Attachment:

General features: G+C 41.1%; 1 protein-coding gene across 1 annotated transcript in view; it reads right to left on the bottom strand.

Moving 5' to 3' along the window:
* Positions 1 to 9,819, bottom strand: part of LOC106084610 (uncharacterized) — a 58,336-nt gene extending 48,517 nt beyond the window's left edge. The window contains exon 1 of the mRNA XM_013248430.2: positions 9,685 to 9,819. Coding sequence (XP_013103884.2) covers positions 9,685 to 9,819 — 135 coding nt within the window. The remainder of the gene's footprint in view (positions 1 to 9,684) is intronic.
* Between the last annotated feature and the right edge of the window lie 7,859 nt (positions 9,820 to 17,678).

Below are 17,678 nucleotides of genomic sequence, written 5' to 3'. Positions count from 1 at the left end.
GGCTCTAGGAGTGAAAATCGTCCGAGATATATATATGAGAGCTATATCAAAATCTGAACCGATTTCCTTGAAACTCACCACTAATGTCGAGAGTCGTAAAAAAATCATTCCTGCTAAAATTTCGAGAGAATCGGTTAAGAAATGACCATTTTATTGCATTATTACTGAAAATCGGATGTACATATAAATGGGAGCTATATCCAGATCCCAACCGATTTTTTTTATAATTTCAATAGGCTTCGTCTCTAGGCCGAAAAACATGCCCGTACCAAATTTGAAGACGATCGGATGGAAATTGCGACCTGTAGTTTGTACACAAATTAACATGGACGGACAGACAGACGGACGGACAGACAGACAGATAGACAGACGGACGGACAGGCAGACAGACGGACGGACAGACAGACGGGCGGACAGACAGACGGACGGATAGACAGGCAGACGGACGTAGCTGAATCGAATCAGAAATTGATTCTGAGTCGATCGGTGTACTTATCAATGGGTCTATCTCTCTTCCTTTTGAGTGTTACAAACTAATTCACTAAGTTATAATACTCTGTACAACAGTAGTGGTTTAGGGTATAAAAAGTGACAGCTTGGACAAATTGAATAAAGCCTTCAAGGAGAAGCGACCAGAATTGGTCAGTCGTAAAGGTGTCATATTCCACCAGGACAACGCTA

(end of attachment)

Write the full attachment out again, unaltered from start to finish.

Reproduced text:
General features: G+C 41.1%; 1 protein-coding gene across 1 annotated transcript in view; it reads right to left on the bottom strand.

Moving 5' to 3' along the window:
* Positions 1 to 9,819, bottom strand: part of LOC106084610 (uncharacterized) — a 58,336-nt gene extending 48,517 nt beyond the window's left edge. The window contains exon 1 of the mRNA XM_013248430.2: positions 9,685 to 9,819. Coding sequence (XP_013103884.2) covers positions 9,685 to 9,819 — 135 coding nt within the window. The remainder of the gene's footprint in view (positions 1 to 9,684) is intronic.
* Between the last annotated feature and the right edge of the window lie 7,859 nt (positions 9,820 to 17,678).

Below are 17,678 nucleotides of genomic sequence, written 5' to 3'. Positions count from 1 at the left end.
GGCTCTAGGAGTGAAAATCGTCCGAGATATATATATGAGAGCTATATCAAAATCTGAACCGATTTCCTTGAAACTCACCACTAATGTCGAGAGTCGTAAAAAAATCATTCCTGCTAAAATTTCGAGAGAATCGGTTAAGAAATGACCATTTTATTGCATTATTACTGAAAATCGGATGTACATATAAATGGGAGCTATATCCAGATCCCAACCGATTTTTTTTATAATTTCAATAGGCTTCGTCTCTAGGCCGAAAAACATGCCCGTACCAAATTTGAAGACGATCGGATGGAAATTGCGACCTGTAGTTTGTACACAAATTAACATGGACGGACAGACAGACGGACGGACAGACAGACAGATAGACAGACGGACGGACAGGCAGACAGACGGACGGACAGACAGACGGGCGGACAGACAGACGGACGGATAGACAGGCAGACGGACGTAGCTGAATCGAATCAGAAATTGATTCTGAGTCGATCGGTGTACTTATCAATGGGTCTATCTCTCTTCCTTTTGAGTGTTACAAACTAATTCACTAAGTTATAATACTCTGTACAACAGTAGTGGTTTAGGGTATAAAAAGTGACAGCTTGGACAAATTGAATAAAGCCTTCAAGGAGAAGCGACCAGAATTGGTCAGTCGTAAAGGTGTCATATTCCACCAGGACAACGCTA